Koch Brothers Break With Trump: 5 Things You Need to Know

In the face of mounting criticism from the notorious libertarian billionaire industrialists, Charles and David Koch, Donald Trump flamed the Koch Brothers on Twitter Tuesday, tweeting:

“The globalist Koch Brothers, who have become a total joke in real Republican circles, are against Strong Borders and Powerful Trade. I never sought their support because I don’t need their money or bad ideas. They love my Tax & Regulation Cuts, Judicial picks & more. I made…..

….them richer. Their network is highly overrated, I have beaten them at every turn. They want to protect their companies outside the U.S. from being taxed, I’m for America First & the American Worker – a puppet for no one. Two nice guys with bad ideas. Make America Great Again!”

Here are 5 things you need to know about the Koch Brothers and their dispute with Donald Trump:

1. The Koch Brothers are not conservatives. They’re libertarians.

Most of the mainstream media is referring to the Koch Brothers as conservatives, as in CNN’s lede:

“President Donald Trump railed Tuesday against billionaire conservative brothers Charles and David Koch, accusing them of being against key components of his populist agenda and suggesting they’re irrelevant in today’s Republican Party.”

But the Kochs (pronounced “Coke,” not “Kautch” or “Coach”) are not conservative. They are libertarian. Really they would prefer to describe themselves as classical liberals, which means they believe in the philosophy of limited government advanced by the early American colonists and European political philosophers of that era, and they oppose both liberal and conservative efforts to expand the size, role, and influence of the government into the private lives of individuals, and into the complex interactions of the marketplace.

So unlike many conservatives, the Kochs opposed the war in Iraq (which even many Democrats supported), supported gay marriage before even many Democrats (like Hillary Clinton) did, and support open borders and the free flow of people as well as goods and ideas across borders.

2. The Koch Brothers are hardly a joke in Republican circles.

As the conservative National Review points out:

“It’s hard to be ‘highly overrated’ when you win most of your battles. In 2016, seven of eight Koch-backed Senate Republicans and 96 percent of all Koch-backed candidates nationwide won on Election Day. The Koch network spent $250 million in that cycle but effectively sat out the presidential race, as Charles Koch summarized the choice between Hillary Clinton and Donald Trump as the choice between ‘cancer or a heart attack.'”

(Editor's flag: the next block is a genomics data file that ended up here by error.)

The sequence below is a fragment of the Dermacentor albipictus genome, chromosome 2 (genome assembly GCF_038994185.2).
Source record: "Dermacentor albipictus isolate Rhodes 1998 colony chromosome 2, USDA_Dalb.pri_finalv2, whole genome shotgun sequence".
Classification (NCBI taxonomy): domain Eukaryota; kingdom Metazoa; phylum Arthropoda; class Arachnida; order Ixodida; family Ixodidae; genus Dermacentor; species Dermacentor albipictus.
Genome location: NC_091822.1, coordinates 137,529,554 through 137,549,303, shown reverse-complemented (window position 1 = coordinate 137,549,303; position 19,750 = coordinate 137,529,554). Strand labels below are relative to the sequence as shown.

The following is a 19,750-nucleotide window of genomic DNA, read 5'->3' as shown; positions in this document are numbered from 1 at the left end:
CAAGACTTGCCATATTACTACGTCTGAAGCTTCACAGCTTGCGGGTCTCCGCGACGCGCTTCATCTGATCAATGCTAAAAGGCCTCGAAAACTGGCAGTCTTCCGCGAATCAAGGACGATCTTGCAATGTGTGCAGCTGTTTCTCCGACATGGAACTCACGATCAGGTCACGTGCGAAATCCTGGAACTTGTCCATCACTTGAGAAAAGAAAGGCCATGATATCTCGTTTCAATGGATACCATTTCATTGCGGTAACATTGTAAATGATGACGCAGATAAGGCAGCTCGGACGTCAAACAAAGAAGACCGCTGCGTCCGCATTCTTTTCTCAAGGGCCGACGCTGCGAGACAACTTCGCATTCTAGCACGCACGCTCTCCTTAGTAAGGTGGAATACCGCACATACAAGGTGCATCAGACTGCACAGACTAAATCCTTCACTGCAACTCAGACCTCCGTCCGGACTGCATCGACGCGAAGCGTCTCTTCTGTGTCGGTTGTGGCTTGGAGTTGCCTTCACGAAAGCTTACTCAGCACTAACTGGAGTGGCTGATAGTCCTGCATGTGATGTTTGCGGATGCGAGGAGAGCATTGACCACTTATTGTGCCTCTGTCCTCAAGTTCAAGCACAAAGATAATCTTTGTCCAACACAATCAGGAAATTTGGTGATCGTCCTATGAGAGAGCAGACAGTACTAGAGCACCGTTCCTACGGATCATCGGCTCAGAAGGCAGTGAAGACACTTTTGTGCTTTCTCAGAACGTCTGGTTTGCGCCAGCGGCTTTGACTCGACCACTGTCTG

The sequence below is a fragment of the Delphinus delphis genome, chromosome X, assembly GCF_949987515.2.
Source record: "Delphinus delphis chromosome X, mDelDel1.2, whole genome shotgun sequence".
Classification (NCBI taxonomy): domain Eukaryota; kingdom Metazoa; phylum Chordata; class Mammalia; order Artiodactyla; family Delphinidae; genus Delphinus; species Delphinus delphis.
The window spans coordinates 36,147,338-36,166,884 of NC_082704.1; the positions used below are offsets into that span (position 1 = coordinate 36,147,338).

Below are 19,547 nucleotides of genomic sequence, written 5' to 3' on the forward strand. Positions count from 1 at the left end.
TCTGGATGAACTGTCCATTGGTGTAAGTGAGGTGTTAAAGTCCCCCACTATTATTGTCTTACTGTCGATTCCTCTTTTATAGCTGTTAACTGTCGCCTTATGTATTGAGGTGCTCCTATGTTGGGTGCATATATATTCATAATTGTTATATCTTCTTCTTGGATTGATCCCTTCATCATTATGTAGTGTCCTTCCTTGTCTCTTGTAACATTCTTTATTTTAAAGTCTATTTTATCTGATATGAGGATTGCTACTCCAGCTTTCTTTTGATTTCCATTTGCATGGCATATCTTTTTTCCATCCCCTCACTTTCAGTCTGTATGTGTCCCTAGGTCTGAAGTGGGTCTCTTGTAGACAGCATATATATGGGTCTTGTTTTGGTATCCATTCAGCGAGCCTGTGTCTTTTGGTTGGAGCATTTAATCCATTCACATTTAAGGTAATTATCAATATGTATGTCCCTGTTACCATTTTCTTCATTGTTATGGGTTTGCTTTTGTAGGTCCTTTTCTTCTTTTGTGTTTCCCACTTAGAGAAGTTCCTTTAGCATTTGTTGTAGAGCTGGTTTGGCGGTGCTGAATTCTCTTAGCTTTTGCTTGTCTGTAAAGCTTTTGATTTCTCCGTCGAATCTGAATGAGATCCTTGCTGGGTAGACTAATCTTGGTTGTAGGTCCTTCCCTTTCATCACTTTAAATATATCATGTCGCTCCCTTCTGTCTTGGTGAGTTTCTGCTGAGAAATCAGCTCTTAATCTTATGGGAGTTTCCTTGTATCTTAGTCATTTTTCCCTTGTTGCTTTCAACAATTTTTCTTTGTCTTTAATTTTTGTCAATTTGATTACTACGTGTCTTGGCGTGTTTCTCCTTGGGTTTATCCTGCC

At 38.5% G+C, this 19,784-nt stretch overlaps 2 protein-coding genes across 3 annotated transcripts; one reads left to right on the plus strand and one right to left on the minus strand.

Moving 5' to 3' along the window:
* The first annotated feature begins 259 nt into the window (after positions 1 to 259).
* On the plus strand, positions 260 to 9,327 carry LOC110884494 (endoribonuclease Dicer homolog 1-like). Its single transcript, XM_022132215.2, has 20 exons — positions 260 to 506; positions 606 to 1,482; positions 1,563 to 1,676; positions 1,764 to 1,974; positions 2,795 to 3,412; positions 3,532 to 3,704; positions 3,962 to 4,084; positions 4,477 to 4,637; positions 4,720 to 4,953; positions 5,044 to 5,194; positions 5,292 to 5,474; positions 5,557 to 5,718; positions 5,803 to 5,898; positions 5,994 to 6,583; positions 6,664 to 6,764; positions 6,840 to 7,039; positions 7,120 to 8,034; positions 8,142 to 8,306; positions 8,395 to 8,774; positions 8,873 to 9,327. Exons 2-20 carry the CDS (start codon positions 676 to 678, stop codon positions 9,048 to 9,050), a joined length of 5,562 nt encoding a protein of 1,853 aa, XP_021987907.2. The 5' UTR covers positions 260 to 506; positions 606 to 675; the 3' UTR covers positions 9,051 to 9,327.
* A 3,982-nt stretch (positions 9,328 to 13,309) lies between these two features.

3. Steve Bannon has warned GOP candidates to refuse Koch money

Trump’s former advisor, Steve Bannon, piled on as well, warning Republican candidates in an interview with CNBC:

You take Koch money, it’s going to be toxic. We are going to let people know that if you take Koch money there’s a punishment. If you take money from people who are against the president and are looking to put a knife in the back of the president, you are going to pay.”

James Davis, a spokesman for the Koch network, responded to Bannon’s criticism in a statement Tuesday, saying:

“We are focused on uniting the country to help remove barriers that are preventing people from reaching their potential, and we look forward to working with anyone to help people improve their lives.”

4. But Koch money is already refusing GOP candidates

As Bloomberg reports:

“The network’s decision Monday not to support Representative Kevin Cramer against Democratic Senator Heidi Heitkamp in North Dakota was cast as a warning to other Republicans who might be tempted to stray from the free-market, fiscally restrained approach backed by the Kochs and their followers.

The decision not to back Cramer, as the network sought to put on a more bipartisan face, was announced at a briefing for more than 500 donors gathered at a luxury resort in Colorado Springs, Colorado.

‘We can’t support him at this time,’ said Tim Phillips, president of Americans for Prosperity, the network’s flagship political organization.”

5. This dust up is one more example of how the political party duopoly no longer makes any sense

As libertarian Washington DC-based Reason Magazine (which is partially funded by grants from the Koch Foundation) points out:

“Political tribalism, unlike its hippie counterpart, demands blind loyalty. Shut up and get with the program, as Steve Bannon puts it. But the tribe that Donald Trump and the Republican Party represent is growing smaller every day. The same holds true for Democrats as well. Each party has devolved into less-appealing clusters of incoherent special interests that, while being less representative of America in general demand even more unthinking loyalty. Go find a pro-choice Republican and a pro-life Democrat (these creatures once existed). Since when did believing in lower taxes mean you had to rage against millionaire football players for kneeling during the National Anthem? Or that allowing children brought here illegally by immigrant parents meant you had to support single-payer health care?

As Stanford political scientist Morris Fiorina told Reason earlier this year: ‘You have two parties in a heterogeneous country where people have all kinds of views….It’s simply not enough to represent diversity in this country.'”